This certainly creates an opportunity where thieves might expect to profit, should they be successful in evading the Watch or the Militia. To that end, no Gentleman, not even one who is of low-birth is forced to walk the streets unarmed. Daggers, rapiers and flintlock pistols are considered fashionable and along with cudgels and quarterstaffs give no offense, nor pose little threat to Her Majesty’s peace. Similarly, leather jerks, outer garments and the like maybe worn with no more than a buckler.

Wanton sorcery is considered an affront to civil society and imposes an extra level of Circumstance when employed in the commission of any crime. Of course, those who are in a proper Wizard’s Guild are not as concerned so long as one does not burn down an Inn or the like.

Which way to the nearest tavern? Out the door, and left down Leasing Street, then take the 2nd alley on the left. Stairs up at that point lead you to the Randy Ferret and it’s a proper tavern for the locals. Since you’re clearly not from Butchertown, you may wish to keep walking on Leasing ‘til you hit Tanner’s Way, bearing right there. Just a few short steps you’ll see Handsome Molley’s a fine inn for visitors such as yourself.

What monsters are terrorizing the countryside sufficiently that if I kill them I will become famous? The Black Wyrm of Cragnaowan is a plague upon the country folk living in the low hills northwest of R├╝ndfell. The demise of that fell beast would certainly profit its slayer. The Beastlord of the Southern Gloamingwood is also a notorious villain, sending frequent war parties to harry villages throughout the Duchy.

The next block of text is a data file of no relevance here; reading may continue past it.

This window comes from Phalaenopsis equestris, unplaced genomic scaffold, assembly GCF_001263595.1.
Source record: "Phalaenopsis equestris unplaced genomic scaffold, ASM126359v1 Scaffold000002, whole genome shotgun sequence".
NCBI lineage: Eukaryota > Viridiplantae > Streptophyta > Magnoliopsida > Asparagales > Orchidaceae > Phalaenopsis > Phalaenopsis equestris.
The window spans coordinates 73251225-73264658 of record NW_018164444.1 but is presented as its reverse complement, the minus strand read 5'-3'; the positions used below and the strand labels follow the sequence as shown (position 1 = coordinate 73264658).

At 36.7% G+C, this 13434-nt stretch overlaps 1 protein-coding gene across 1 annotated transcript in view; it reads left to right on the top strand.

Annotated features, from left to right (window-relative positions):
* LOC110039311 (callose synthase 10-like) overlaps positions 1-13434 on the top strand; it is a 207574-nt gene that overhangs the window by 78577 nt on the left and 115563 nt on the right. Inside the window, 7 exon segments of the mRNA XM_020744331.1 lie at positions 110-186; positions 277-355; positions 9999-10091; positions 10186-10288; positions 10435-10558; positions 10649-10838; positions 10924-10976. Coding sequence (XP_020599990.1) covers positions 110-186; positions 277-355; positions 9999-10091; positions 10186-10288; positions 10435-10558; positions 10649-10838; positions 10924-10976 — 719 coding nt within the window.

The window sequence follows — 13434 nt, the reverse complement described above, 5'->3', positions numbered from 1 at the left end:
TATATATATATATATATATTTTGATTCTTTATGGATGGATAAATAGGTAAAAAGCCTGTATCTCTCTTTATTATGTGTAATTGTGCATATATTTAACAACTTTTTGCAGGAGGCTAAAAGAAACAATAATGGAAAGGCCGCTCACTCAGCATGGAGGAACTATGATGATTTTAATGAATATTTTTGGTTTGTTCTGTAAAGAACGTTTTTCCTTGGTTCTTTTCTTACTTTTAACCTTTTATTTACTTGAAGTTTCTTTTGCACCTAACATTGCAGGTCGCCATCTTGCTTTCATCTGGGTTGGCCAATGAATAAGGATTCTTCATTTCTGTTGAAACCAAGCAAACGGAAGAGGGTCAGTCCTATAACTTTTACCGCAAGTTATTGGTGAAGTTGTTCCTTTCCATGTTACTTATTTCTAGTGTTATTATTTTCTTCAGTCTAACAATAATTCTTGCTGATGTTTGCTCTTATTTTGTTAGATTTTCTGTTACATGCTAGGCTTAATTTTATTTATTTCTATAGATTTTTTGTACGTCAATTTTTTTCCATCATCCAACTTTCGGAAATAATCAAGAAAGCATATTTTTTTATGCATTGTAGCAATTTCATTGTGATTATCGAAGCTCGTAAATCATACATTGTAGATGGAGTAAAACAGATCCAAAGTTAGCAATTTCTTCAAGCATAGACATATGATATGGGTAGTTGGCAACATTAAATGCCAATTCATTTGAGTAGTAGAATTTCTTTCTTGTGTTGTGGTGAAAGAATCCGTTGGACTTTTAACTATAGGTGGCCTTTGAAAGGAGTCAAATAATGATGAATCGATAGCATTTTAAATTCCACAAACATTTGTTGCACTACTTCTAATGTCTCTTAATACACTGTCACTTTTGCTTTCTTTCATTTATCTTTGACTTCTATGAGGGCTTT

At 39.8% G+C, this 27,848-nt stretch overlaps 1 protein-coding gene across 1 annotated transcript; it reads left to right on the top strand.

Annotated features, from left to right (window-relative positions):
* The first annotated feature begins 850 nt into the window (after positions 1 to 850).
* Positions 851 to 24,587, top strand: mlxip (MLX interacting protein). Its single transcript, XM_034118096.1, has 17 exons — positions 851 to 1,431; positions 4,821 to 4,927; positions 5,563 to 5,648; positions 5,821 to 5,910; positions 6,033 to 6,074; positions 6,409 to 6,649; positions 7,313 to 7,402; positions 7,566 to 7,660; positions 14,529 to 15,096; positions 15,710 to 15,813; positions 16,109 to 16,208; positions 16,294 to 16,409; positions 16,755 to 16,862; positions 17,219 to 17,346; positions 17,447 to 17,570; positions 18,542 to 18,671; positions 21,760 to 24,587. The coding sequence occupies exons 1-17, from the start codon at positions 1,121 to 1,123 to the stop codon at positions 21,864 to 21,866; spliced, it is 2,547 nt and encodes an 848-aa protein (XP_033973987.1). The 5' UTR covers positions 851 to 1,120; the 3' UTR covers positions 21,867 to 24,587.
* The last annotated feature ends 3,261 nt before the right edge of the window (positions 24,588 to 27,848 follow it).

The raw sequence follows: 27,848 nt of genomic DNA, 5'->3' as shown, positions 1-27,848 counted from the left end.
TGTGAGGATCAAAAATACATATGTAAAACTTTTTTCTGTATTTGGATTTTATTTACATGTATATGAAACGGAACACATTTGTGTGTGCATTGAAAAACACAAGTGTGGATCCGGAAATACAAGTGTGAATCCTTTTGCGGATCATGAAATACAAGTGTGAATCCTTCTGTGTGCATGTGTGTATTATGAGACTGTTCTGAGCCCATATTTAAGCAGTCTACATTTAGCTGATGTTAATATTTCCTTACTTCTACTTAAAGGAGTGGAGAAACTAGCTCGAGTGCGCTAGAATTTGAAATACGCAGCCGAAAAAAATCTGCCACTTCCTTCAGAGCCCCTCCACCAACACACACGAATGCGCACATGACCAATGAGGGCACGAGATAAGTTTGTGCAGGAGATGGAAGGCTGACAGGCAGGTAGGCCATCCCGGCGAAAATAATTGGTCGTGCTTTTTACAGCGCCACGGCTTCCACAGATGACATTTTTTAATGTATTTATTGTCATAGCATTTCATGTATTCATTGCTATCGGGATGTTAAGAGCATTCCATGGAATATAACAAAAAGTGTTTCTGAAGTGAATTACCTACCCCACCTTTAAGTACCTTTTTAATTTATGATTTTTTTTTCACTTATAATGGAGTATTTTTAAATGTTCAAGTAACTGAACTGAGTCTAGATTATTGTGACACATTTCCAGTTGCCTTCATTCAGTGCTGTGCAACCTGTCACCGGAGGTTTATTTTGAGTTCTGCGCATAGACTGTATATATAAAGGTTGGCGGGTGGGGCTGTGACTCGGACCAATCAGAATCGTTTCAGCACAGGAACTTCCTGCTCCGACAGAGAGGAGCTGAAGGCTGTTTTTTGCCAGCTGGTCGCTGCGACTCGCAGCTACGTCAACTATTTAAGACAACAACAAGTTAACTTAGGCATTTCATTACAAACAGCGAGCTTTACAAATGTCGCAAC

Are there any wars brewing I could go fight? Not really. Things are quite peaceful here in the Duchy. The last war of significance was during your Grandfather’s time and took place in another region of the Olde Empire. It was quite a long and sordid affair concerning land disputes and the rights of succession of some Duke or Lordling. Mercenaries from Vermistadt were involved, but history suggests that the Dread Queen remained neutral.

How about gladiatorial arenas complete with hard-won glory and fabulous cash prizes? Absolutely. The Royal Coliseum in Blighting is one of the city’s noted landmarks and many adventurers and mercenaries have gotten their start in the pits. One can also find considerable sport in the prize fighting and wrestling of Grievinghall. Most of these events take place in the large taverns of the old fishing village, now the principle port of Vermistadt. Larger events are scheduled in the Royal Gymnasium also located in Grievinghall.

Are there any secret societies with sinister agendas I could join and/or fight?Indeed there are, but they are so numerous that it would be deserving of its own post. This is a massive city so intrigue and "sinister agendas" are sort of stock and trade. The Ancient Order of the Laughing Mage and The Silent Fellowship mentioned above certainly have agendas that players may find themselves aligned against though some groups may wish to align themselves. Within the neighborhoods, there is generally an organization or two that holds power and certainly presents a challenge or opportunity for the players. Some of these groups like the Young Rascals are rightly famous and known throughout the city. Other are more secretive like the Minions of the Beggar king.

What is there to eat around here?